Day Two at the Edinburgh Fringe saw me catching an even wider variety of shows than I saw the day before. Friday was the first official day of the Fringe so the majority of shows that I saw were playing their first performance and considering a lot of these shows are making their premiere at the Fringe, it was a privilege to get to see their premiere public performance.

EMPTY BEDS (Underbelly Cowgate, Venue 61) by Pennyworth Productions
I have a real passion for small conversational plays and Empty Beds is exactly that. The story follows three sisters who aren't the best of friends, but are reuniting on a train journey to visit their brother who is in hospital on his birthday. The play has its funny moments and most definitely has its more solemn moments as well and it's a gripping piece overall: fantastically written by Julia Cranney and performed by herself, Matilda Tucker and Carys Wright, this play is one of the best bits of new writing then you'll find at the Fringe this year. My only criticism is that I wish it was longer!

THE ENCHANTED (theSpace on Niddry Street, Venue 9) by Pharmacy Theatre
The art of physical theatre never ceases to fascinate me and we don't get much of it in London so when I find it, I run toward it. The Enchanted is exactly what I look for in the genre as well: artistic, abstract and dark. Narrated by a man who is exploring life on death row, the cast use only six tall cages to create all of the set. While they speak and while they move, their bodies tell the rest of the story and it's this play's minimalism that makes it so intriguing; The Enchanted is an expertly directed and performed adaptation of the Rene Denfeld novel.

REMEMBER TO BREATHE (Summerhall, Venue 26) by Figure 8/Scary Biscuit
I have always been fascinated by any sort of dialogue about swimming pools. It sounds random I know, but plays about swimming pools are few and far between and when I saw that this was playing at the Fringe, we jumped on it at the last minute. There is something so poetic about the space that really lends itself to a good story like the one in Remember to Breathe. The story follows a woman who moves to New Zealand and takes on adult swimming lessons, which then trigger a series of memories about her late father. This small play with a cast of three is superbly written and wonderfully performed with literally no set whatsoever, a feat that is pretty difficult considering the majority of the play is set inside a swimming pool. If you're a fan of well written, thought provoking new drama then this is something to keep your eyes on.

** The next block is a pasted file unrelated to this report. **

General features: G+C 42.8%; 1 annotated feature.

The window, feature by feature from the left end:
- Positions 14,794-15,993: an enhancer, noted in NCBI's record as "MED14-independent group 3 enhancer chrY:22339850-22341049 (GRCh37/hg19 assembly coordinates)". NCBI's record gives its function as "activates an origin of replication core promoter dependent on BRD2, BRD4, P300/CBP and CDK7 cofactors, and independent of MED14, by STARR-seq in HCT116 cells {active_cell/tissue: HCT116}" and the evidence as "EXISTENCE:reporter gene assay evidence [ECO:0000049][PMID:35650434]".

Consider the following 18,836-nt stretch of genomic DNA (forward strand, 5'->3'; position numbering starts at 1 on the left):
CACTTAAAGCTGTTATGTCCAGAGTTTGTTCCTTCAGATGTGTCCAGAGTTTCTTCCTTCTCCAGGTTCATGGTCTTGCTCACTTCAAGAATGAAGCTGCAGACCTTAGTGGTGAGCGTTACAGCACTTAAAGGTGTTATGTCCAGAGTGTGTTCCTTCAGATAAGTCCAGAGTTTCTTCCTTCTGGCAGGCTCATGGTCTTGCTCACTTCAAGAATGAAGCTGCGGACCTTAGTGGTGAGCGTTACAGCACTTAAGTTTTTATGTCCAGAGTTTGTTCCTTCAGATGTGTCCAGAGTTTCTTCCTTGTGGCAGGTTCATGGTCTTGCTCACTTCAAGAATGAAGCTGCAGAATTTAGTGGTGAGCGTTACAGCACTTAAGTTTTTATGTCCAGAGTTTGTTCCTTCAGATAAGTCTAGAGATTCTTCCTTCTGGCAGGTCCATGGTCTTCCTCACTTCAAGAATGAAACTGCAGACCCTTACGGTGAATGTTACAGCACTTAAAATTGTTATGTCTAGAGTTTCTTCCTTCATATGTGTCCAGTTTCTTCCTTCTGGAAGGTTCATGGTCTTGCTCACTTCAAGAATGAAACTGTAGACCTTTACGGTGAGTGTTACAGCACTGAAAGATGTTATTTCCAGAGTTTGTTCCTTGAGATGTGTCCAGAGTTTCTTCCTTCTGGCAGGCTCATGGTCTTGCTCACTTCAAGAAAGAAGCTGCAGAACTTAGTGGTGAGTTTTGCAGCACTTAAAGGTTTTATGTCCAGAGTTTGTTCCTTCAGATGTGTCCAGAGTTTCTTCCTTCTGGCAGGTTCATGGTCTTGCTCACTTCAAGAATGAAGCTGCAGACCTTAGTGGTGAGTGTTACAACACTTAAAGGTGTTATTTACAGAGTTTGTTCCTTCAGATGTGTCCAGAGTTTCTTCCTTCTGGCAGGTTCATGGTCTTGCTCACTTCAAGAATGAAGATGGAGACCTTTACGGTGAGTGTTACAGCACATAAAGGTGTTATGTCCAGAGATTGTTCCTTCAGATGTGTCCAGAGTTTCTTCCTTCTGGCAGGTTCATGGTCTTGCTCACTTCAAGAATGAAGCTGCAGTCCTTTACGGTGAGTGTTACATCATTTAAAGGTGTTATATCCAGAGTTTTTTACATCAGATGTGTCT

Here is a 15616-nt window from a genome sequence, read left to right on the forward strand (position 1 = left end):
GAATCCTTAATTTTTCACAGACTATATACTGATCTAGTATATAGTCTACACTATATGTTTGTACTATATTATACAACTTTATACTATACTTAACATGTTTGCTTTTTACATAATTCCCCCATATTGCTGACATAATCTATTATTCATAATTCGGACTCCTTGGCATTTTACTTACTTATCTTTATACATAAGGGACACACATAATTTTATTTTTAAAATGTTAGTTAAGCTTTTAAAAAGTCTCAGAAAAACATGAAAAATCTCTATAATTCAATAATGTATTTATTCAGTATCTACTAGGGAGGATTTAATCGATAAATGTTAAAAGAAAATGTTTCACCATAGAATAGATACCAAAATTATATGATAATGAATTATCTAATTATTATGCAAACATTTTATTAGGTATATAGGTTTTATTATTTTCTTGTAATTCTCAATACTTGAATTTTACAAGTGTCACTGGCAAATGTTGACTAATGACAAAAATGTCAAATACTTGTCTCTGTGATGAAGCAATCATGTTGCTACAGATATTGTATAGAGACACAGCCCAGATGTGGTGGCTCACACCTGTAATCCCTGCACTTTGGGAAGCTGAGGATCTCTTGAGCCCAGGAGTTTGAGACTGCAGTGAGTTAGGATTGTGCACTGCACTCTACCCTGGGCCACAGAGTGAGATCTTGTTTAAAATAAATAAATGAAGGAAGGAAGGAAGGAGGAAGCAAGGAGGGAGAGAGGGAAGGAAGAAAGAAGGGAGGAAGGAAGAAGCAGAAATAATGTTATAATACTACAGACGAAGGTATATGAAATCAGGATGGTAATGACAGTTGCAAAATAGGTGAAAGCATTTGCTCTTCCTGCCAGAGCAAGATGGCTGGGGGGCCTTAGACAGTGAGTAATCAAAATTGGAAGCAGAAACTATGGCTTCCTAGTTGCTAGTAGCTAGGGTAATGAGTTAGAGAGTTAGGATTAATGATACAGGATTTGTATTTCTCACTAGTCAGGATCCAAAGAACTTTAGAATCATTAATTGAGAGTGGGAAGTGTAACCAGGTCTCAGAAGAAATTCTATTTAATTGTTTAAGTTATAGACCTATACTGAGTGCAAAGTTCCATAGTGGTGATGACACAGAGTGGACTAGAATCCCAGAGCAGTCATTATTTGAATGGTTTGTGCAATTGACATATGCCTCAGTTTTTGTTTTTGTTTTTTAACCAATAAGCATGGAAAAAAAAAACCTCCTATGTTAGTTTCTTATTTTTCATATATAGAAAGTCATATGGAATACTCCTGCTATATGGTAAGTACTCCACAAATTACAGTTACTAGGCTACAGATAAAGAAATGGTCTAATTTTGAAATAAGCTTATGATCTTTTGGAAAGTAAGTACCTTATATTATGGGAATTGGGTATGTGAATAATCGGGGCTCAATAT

A few of the shows being performed at the Fringe this year are part of the American High School Theatre Festival and this includes a production of one of my all-time favourite musicals, The 25th Annual Putnam County Spelling Bee. The show's source material is faultless so there is no question in that: the book and the lyrics are laugh-out-loud hilarious and there isn't a single moment in the show where you're left thinking "I'm bored". The casting of the children was fantastic as well and while you could tell that they all were friends in real life, they managed to portray a group of unacquainted children perfectly, While not all of the performances were outstanding vocally, the majority of them threw themselves into the parts so much that I really didn't care. This is a solid production of the cult classic and I urge you to catch any one of the three productions playing at this year's Fringe.

5 GUYS CHILLIN' (C Venues - C too, Venue 4) by EM-Lou Productions
I thought that 5 Guys Chillin' was going to be something completely different to what it ended up being when I saw it: I walked in thinking I was about to see a comedy, but I left feeling decidedly upset and uncomfortable, but in the kind of way that made me feel like I'd just seen something very unique. The story of the play takes a look at the conversations and escapades that occur between five gay men at a "chill" (a type of gay sex/drugs party). Using verbatim excellently, the audience becomes a fly on the wall as the group discuss hard hitting topics about STDs and overuse of drugs, as well as talking about sexual abuse while graphically re-enacting some real-time sexual encounters. It's graphic, hard-hitting and cringe-inducing in the best way possible and most certainly isn't one for the faint-hearted or closed minded, but this play is so deeply real and raw that its innovation has to be applauded and commended.

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